Two major hurricanes, Harvey and Irma, hit the continental U.S. in recent days, and hurricane season is far from over. Meanwhile, wildfires rage across California, Idaho, Montana, and other Western states.

More on Storm Preparedness

While no two natural disasters are exactly alike, all have the potential to threaten your health. If you’re in the path of one, or dealing with its aftermath, it’s important to take the right actions—and to do so in a timely way, says Steven Jensen, Ph.D., a member of the scientific advisory council for the American Red Cross. Also vital: Heed the advisories of local authorities and emergency management officials, who should be providing information about the specific health risks a disaster may create.  

Still, the time before and after a natural disaster can be frightening and chaotic—and the information you receive is not always clear. To help, we’ve outlined four of the most common health concerns that can arise after a disaster, and we offer expert advice on how to prepare ahead of time and what steps to take afterward.

Concern: Staying Hydrated Without Getting Sick

After many types of disasters, especially large storms, access to potable drinking water is often a significant problem, says Courtland Robinson, Ph.D., associate professor in the department of international health, and a member of the Center for Humanitarian Health at the Johns Hopkins Bloomberg School of Public Health.

If you lose power, you may also lose running water at your house—or wherever you are sheltering. And flooding can contaminate the water supply, which puts you at risk for diarrheal illnesses caused by organisms such as giardia, E. coli, and cryptosporidium.

The result of these factors may be dehydration, which can be dangerous, especially for young children and older adults. Extreme heat, like the current temperatures throughout the Florida Keys—which are without running water—can heighten the risk of dehydration.

Before a disaster: The Centers for Disease Control and Prevention (CDC) recommends that every household have an emergency kit on hand, containing at least three days’ supply of drinkable water—that means one gallon per day for each human and pet in your home.

If a disaster is predicted to be particularly severe, or if local officials expect that residents may be without power for more than three days, add a few additional days’ worth of supplies to your emergency kit.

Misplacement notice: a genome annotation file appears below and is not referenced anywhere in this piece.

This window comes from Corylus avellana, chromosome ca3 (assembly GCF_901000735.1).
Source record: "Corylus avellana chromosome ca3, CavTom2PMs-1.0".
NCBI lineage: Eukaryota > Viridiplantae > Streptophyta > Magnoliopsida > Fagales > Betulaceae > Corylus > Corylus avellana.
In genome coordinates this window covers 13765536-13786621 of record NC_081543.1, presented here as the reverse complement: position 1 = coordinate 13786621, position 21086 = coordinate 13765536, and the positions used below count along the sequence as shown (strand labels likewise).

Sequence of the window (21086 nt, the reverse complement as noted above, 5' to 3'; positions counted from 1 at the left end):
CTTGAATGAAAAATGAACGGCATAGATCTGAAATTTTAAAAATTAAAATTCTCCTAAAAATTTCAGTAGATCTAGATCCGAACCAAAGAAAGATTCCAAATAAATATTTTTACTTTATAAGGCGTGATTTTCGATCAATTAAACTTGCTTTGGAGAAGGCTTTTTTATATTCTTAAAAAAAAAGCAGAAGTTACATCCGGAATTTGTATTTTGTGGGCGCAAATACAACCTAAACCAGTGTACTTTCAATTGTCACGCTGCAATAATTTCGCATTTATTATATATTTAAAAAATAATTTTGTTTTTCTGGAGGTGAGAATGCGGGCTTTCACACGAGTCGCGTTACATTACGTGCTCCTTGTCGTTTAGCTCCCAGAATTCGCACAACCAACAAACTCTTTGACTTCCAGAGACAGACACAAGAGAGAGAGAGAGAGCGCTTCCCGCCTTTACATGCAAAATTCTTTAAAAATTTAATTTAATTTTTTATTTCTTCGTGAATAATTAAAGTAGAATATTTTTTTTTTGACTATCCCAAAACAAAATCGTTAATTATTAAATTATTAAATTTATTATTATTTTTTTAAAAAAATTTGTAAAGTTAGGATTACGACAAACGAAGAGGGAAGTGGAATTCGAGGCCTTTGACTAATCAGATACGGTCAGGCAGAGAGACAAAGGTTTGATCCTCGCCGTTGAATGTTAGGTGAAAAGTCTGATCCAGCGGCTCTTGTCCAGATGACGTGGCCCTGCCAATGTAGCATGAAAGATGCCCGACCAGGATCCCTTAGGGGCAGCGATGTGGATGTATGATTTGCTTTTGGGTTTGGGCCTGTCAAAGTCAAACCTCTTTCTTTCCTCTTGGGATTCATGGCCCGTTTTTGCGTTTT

Also, consider stocking up on do-it-yourself water disinfectants such as iodine or chlorine dioxide tablets (which you can often find online or at stores that sell camping and hiking equipment) or purchasing a portable water filter. Find Consumer Reports’ water filter buying guide and ratings.

After a disaster: Municipal governments sometimes issue “boil water notices” if they believe the local water supply may be contaminated. If your city is under one of these notices, or you have no running water, drink the bottled water you have on hand first.

During a boil water advisory, you must bring tap water to a full, rolling boil for at least a minute (3 minutes if your elevation is above 6,500 feet). Or treat it with one of the following methods:

  • Add 6 drops of unscented household chlorine bleach to disinfect one gallon of clear water; 12 drops to disinfect one gallon of cloudy water. Stir well and let sit for half an hour before using.

  • Use iodine; follow instructions on the bottle for amount to use.

  • Drop in chlorine dioxide tablets; follow manufacturer’s instructions. Aside from boiling, this is the only method that kills cryptosporidium.

If there’s no water advisory but you have no running water, you probably still have safe sources of drinkable fluid at home. These include, according to the CDC, the water in the tank behind your toilet (not the water in the toilet bowl, and not if it has been treated with a toilet cleaner), melted ice cubes from your freezer, liquid from canned fruits and vegetables, and the water in your home drinking water heater tank (this is separate from your home’s heating tank, which may also contain water).

You may also be able to drink rainwater, and water from streams, rivers, ponds, lakes, or natural springs, if it hasn’t been contaminated with floodwater.